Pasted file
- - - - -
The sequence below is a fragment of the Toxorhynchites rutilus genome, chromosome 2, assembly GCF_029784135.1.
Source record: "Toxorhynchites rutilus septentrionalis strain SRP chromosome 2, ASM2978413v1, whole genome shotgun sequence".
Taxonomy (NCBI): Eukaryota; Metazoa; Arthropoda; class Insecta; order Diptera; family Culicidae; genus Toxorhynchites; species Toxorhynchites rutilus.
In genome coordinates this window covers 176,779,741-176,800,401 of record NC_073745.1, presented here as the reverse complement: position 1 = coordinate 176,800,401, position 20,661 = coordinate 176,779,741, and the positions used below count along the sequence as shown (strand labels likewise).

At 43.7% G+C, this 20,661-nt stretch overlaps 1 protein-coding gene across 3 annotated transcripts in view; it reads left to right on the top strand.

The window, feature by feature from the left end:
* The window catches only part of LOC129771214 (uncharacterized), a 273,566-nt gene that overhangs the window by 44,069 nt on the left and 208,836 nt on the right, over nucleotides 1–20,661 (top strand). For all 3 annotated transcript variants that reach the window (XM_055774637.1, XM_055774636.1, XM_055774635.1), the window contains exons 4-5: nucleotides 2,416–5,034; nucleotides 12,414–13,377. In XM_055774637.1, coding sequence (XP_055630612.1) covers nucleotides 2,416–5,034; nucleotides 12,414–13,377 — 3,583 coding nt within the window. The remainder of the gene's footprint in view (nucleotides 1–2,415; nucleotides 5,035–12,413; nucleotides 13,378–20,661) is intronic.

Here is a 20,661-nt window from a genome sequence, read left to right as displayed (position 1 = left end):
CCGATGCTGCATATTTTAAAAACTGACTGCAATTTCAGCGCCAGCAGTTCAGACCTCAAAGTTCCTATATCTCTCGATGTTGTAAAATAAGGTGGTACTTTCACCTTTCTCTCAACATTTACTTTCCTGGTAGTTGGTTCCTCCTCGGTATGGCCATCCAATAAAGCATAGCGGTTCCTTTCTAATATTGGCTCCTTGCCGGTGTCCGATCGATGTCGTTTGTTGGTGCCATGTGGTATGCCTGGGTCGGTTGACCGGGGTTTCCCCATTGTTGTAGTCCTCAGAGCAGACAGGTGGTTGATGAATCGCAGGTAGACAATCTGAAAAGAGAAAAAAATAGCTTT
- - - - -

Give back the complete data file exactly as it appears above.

The sequence below is a fragment of the Toxorhynchites rutilus genome, chromosome 2, assembly GCF_029784135.1.
Source record: "Toxorhynchites rutilus septentrionalis strain SRP chromosome 2, ASM2978413v1, whole genome shotgun sequence".
Taxonomy (NCBI): Eukaryota; Metazoa; Arthropoda; class Insecta; order Diptera; family Culicidae; genus Toxorhynchites; species Toxorhynchites rutilus.
In genome coordinates this window covers 176,779,741-176,800,401 of record NC_073745.1, presented here as the reverse complement: position 1 = coordinate 176,800,401, position 20,661 = coordinate 176,779,741, and the positions used below count along the sequence as shown (strand labels likewise).

At 43.7% G+C, this 20,661-nt stretch overlaps 1 protein-coding gene across 3 annotated transcripts in view; it reads left to right on the top strand.

The window, feature by feature from the left end:
* The window catches only part of LOC129771214 (uncharacterized), a 273,566-nt gene that overhangs the window by 44,069 nt on the left and 208,836 nt on the right, over nucleotides 1–20,661 (top strand). For all 3 annotated transcript variants that reach the window (XM_055774637.1, XM_055774636.1, XM_055774635.1), the window contains exons 4-5: nucleotides 2,416–5,034; nucleotides 12,414–13,377. In XM_055774637.1, coding sequence (XP_055630612.1) covers nucleotides 2,416–5,034; nucleotides 12,414–13,377 — 3,583 coding nt within the window. The remainder of the gene's footprint in view (nucleotides 1–2,415; nucleotides 5,035–12,413; nucleotides 13,378–20,661) is intronic.

Here is a 20,661-nt window from a genome sequence, read left to right as displayed (position 1 = left end):
CCGATGCTGCATATTTTAAAAACTGACTGCAATTTCAGCGCCAGCAGTTCAGACCTCAAAGTTCCTATATCTCTCGATGTTGTAAAATAAGGTGGTACTTTCACCTTTCTCTCAACATTTACTTTCCTGGTAGTTGGTTCCTCCTCGGTATGGCCATCCAATAAAGCATAGCGGTTCCTTTCTAATATTGGCTCCTTGCCGGTGTCCGATCGATGTCGTTTGTTGGTGCCATGTGGTATGCCTGGGTCGGTTGACCGGGGTTTCCCCATTGTTGTAGTCCTCAGAGCAGACAGGTGGTTGATGAATCGCAGGTAGACAATCTGAAAAGAGAAAAAAATAGCTTT